Scientists develop fast method of detecting toxin from pesticides

15 March 2022


A group of Australian researchers has developed a new and fast method of detecting a dangerous toxin from pesticides and chemical weapons. The study, explains how perovskite nanocrystals, which were being used to develop new solar panels, can change color upon detecting methyl iodide.

Methyl iodide, also known as iodomethane, is a colorless and volatile chemical commonly used in pesticides. It can degrade the ozone layer in large amounts. In humans, methyl iodide may depress the central nervous system, negatively affect the kidneys, irritate the lungs and eyes and cause drowsiness and nausea.

New method detects toxic chemical in seconds

Methyl iodide is used as an intermediate in the manufacture of pesticides and some pharmaceuticals. It is used in microscopy as well, according to the United States Environmental Protection Agency (EPA).

Workers in industries that deal with pesticides and pharmaceuticals risk exposure to methyl iodide. Previously, the only methods available for detecting methyl iodide required the use of expensive and complicated laboratory equipment.

Scientists have tried to develop cheap and reliable methods for detecting methyl iodide. But they usually didn’t have enough sensitivity and/or took too long to produce results.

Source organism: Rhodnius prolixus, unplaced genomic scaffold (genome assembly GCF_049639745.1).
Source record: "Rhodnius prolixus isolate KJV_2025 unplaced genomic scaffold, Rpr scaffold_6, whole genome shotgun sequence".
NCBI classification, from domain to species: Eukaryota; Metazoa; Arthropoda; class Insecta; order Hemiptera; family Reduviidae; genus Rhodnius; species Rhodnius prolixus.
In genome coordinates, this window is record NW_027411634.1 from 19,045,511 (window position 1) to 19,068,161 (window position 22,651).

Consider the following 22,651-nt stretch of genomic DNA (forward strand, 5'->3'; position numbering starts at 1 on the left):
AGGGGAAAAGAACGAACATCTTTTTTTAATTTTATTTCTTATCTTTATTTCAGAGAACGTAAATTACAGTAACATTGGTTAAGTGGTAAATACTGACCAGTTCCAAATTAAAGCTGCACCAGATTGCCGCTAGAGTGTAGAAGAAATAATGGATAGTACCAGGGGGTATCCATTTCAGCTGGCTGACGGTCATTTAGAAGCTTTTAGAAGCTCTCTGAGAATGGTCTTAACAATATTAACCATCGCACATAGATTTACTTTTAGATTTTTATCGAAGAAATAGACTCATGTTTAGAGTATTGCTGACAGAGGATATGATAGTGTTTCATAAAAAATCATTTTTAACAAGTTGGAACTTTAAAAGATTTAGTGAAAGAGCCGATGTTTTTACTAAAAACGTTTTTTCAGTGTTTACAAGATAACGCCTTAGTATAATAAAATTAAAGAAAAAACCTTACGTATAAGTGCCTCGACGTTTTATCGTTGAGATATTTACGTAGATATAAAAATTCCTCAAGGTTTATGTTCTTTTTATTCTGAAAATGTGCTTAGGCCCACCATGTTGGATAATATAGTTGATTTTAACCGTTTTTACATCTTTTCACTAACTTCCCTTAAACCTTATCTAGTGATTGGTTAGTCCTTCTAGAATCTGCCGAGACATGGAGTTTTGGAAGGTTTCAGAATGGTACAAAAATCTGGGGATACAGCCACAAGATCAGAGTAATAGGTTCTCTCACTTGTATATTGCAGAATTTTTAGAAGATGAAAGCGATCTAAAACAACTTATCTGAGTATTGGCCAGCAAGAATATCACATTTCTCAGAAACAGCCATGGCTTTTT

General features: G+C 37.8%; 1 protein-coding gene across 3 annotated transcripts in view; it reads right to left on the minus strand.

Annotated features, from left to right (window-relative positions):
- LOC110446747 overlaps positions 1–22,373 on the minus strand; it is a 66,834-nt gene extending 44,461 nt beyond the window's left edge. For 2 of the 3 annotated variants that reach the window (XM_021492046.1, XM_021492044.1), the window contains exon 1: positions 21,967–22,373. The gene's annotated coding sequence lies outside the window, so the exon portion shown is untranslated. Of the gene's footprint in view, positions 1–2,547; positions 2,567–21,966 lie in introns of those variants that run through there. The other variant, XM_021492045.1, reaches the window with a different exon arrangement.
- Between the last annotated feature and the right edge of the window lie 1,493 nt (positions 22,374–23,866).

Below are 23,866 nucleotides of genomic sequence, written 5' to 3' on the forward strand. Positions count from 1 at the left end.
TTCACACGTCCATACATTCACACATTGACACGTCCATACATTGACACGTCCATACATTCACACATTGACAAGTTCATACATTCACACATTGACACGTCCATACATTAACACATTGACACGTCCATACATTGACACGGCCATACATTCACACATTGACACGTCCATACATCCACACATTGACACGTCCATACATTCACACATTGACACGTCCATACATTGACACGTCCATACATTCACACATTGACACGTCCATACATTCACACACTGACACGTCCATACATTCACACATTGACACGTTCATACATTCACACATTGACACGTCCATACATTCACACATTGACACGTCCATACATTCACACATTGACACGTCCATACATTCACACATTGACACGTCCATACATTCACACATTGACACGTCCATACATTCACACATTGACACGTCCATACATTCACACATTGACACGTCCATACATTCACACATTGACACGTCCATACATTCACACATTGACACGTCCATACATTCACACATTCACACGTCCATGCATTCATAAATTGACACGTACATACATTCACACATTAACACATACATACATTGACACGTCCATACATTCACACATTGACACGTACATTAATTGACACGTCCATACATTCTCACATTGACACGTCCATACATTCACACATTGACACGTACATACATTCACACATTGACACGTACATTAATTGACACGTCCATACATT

Prior to the study, it was difficult to properly gauge when methyl iodide was reaching dangerously high levels in a given area.

The researchers used perovskite nanocrystals to create their own detection method. The crystals proved to be very efficient light emitters, said Wenping Yin, the study’s lead author and a research fellow at Monash University in Melbourne, Australia.

Their method relies on the fact that the nanocrystals, which are fluorescent, emit a different-colored light upon reacting to methyl iodide. The nanocrystals exchange bromine with the iodine in the compound, makes the crystals change color.

The change in color is dependent on the concentration of methyl iodide present. As such, the nanocrystals may shift from green to yellow, orange to red or deep red, which denotes dangerously high levels of methyl iodide. In addition, the chemical reaction that causes the crystals to change color takes only a few seconds.

Yin and her colleagues were also able to demonstrate that the change in color is dependent on the nanocrystals and methyl iodide, not on other variables.

To sum up, the new detection method relies on a change in color, which is very easy to detect. The crystals take only a few seconds to detect methyl iodide and consequently change the color they emit.

Therefore, the new method can be applied easily to real-world settings. Co-author Jacek Jasieniak noted that it needs to be developed further so that it can be used to detect a broader variety of toxins from chemical warfare, such as mustard gas or tear gas. “[But] the stage is set,” said Jasieniak.

The next step now is to build a prototype sensing device that uses the newly developed detection method. Such a device would make it easier to detect methyl iodide in any setting.

Genevieve Dennison, a chemical warfare agent and toxic chemical specialist who wasn’t involved in the study, said she is excited about the potential of the new detection method. “[We] are looking forward to applying the technology to protect our military and first responders,” added Dennison.

The researchers worked with Australia’s Department of Defence and the Commonwealth Scientific and Industrial Research Organisation (CSIRO).

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Also published on Foodscience.news

 

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